FBI warns farm co-ops of heightened cyber threat in planting and harvest seasons

'Cyber actors may perceive co-operatives as lucrative targets with a willingness to pay due to the time-sensitive role they play in agricultural production'

Cyberattacks on agricultural co-ops are higher in the planting and harvest seasons, the FBI has warned.

The US crime agency says ransomware actors will choose these crucial seasons because it is more likely to disrupt operations, cause financial loss, and negatively impact the food supply chain.

It noted ransomware attacks during these seasons against six grain co-ops during the fall 2021 harvest and two attacks in early 2022 that could impact the planting season by disrupting the supply of seeds and fertiliser.

The notice adds: “Cyber actors may perceive co-operatives as lucrative targets with a willingness to pay due to the time-sensitive role they play in agricultural production. Although ransomware attacks against the entire farm-to-table spectrum of the FA sector occur on a regular basis, the number of cyber attacks against agricultural co-operatives during key seasons is notable.”

Last September, US agriculture secretary Tom Vilsack urged the country‘s agri co-op sector to improve cyber defences after Russian hackers struck against Minnesota-based farm supply and grain marketing co-op Crystal Valley, and Iowa’s corn and soy growers’ co-op New Cooperative.

The threat is not confined to the US.A A February 2022 Joint Cybersecurity Advisory from the USA, Australia, and the UK said ransomware tactics and techniques continued to evolve in 2021, with sophisticated, high-impact ransomware incidents against critical infrastructure organisations increasing globally.

“Since 2021,” says the FBI, “multiple agricultural co-operatives have been impacted by a variety of ransomware variants. Initial intrusion vectors included known but unpatched common vulnerabilities and exploits, as well as secondary infections from the exploitation of shared network resources or compromise of managed services.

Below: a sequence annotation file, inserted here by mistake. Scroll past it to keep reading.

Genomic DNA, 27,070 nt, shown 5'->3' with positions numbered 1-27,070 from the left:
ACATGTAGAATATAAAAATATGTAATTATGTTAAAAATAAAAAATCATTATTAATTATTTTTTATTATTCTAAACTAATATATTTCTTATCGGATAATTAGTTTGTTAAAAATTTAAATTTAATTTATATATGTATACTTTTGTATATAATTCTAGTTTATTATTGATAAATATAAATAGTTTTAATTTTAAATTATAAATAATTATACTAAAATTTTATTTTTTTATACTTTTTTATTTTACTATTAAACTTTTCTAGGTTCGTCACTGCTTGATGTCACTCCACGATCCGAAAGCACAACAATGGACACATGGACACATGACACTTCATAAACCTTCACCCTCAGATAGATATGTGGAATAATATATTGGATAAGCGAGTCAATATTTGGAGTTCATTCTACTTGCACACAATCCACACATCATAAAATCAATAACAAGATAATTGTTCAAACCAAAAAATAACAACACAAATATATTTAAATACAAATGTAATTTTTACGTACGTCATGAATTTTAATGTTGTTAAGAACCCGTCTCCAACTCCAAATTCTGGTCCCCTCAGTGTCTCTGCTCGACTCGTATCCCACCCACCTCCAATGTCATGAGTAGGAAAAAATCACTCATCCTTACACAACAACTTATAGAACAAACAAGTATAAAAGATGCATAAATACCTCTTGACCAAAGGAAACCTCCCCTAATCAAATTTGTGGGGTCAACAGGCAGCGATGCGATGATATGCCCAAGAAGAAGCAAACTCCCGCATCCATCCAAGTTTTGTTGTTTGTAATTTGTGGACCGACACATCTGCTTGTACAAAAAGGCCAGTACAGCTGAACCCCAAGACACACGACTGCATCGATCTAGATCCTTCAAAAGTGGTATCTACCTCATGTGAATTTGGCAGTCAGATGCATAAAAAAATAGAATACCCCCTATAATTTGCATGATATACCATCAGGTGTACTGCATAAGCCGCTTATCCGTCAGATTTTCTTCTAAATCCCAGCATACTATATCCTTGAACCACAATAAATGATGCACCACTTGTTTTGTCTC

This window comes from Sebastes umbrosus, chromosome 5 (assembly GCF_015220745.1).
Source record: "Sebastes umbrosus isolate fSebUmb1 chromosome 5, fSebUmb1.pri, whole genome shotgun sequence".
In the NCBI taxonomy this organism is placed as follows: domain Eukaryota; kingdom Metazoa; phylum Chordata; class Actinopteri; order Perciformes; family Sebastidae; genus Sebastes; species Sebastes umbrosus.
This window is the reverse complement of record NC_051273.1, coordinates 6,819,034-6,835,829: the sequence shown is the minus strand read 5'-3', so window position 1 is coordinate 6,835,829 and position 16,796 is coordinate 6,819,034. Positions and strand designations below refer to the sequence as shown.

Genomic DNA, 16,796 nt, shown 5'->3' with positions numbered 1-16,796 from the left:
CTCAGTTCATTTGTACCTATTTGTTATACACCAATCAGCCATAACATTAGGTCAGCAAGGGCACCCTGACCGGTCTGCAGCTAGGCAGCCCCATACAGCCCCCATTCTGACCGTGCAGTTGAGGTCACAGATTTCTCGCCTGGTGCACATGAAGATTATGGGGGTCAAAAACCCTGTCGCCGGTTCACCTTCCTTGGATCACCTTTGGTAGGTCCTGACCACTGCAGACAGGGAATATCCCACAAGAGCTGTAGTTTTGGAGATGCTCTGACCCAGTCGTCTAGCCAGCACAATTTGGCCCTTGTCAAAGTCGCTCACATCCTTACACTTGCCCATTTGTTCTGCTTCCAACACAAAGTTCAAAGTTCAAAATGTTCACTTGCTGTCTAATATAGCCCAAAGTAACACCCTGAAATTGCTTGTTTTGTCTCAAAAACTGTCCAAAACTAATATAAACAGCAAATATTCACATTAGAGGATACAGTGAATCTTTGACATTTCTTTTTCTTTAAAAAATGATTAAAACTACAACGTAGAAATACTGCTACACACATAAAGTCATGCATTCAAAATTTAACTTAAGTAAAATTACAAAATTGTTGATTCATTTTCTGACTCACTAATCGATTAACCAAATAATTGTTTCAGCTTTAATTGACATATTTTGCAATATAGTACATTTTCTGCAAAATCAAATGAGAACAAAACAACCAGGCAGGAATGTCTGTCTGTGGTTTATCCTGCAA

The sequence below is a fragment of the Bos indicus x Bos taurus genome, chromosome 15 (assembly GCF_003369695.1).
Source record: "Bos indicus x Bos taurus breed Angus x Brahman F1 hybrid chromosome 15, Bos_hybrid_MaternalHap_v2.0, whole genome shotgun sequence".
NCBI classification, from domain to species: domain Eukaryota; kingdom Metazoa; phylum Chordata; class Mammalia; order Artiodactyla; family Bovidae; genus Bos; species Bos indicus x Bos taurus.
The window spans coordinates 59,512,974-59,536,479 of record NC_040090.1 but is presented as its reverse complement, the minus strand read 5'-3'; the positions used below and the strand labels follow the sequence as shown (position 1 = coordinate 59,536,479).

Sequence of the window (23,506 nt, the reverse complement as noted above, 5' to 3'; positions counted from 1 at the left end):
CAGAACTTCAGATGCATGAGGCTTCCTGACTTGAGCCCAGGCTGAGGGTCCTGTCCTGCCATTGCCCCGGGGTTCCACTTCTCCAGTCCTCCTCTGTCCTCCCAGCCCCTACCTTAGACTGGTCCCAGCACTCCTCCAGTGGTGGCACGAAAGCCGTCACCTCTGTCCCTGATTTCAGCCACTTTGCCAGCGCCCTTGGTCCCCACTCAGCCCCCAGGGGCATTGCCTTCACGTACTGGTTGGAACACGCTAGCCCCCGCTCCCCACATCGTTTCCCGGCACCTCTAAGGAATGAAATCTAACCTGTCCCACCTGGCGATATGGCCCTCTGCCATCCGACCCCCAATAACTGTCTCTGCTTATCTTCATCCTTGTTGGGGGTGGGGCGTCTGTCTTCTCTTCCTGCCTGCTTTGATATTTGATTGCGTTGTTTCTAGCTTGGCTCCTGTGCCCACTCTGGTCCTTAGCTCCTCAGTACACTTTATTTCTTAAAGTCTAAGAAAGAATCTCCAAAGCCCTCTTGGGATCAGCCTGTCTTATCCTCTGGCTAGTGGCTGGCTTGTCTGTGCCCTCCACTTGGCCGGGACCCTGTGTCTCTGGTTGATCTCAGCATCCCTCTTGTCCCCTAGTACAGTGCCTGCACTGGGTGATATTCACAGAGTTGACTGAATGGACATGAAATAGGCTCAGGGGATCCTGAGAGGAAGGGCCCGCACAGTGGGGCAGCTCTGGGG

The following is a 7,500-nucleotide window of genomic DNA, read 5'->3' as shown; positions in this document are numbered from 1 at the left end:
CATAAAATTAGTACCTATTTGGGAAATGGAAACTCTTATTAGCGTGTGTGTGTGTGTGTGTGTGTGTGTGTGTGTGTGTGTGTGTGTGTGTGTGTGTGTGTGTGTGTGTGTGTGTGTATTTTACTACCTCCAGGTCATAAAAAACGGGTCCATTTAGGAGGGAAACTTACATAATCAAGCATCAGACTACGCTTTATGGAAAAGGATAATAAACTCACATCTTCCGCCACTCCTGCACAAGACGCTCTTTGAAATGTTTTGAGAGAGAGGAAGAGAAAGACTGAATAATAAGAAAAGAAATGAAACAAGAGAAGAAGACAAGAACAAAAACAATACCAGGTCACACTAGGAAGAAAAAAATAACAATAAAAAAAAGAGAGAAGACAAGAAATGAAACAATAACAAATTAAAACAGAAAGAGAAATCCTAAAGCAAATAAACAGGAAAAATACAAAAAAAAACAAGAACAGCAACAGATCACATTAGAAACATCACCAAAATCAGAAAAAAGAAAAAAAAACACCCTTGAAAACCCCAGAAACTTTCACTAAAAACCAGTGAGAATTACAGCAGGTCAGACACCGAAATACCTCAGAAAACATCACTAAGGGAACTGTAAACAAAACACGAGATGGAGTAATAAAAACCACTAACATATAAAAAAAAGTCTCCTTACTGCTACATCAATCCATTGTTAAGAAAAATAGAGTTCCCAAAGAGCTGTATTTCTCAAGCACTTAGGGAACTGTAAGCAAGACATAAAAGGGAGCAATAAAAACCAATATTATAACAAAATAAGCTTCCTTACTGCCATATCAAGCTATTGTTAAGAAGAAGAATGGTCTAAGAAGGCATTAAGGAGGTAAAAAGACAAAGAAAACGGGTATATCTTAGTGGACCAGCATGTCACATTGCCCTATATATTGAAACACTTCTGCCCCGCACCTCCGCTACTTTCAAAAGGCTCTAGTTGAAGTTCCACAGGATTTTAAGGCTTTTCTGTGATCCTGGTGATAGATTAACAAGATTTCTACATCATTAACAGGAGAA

Related: Credit unions and small FSIs under increased cybersecurity pressure

“Production was impacted for some of the targeted entities, resulting in slower processing due to manual operations, while other targeted entities lost access to administrative functions such as websites and email but did not have production impacted.

“A significant disruption of grain production could impact the entire food chain, since grain is not only consumed by humans but also used for animal feed. In addition, a significant disruption of grain and corn production could impact commodities trading and stocks. An attack that disrupts processing at a protein or dairy facility can quickly result in spoiled products and have cascading effects down to the farm level as animals cannot be processed.”

It makes a number of security recommendations to agri co-op and other organisations, including regular data back ups, implementation of data recovery plans, and contingency plans for manual systems and offline working in case online operations are knocked out.

Network segmentations should be implemented and all updates installed as soon as they are released, and protocols around strong passwords and regular changes should be observed.

Administrator credentials should be required to install software, user accounts audited and public Wi-Fi networks should be avoided, and hyperlinks in received emails should be disabled. Staff should be given cyber security awareness training, with regular updates on security principles and techniques as well as overall emerging cybersecurity risks and vulnerabilities, such as ransomware and phishing scams.

In this article

Join the Conversation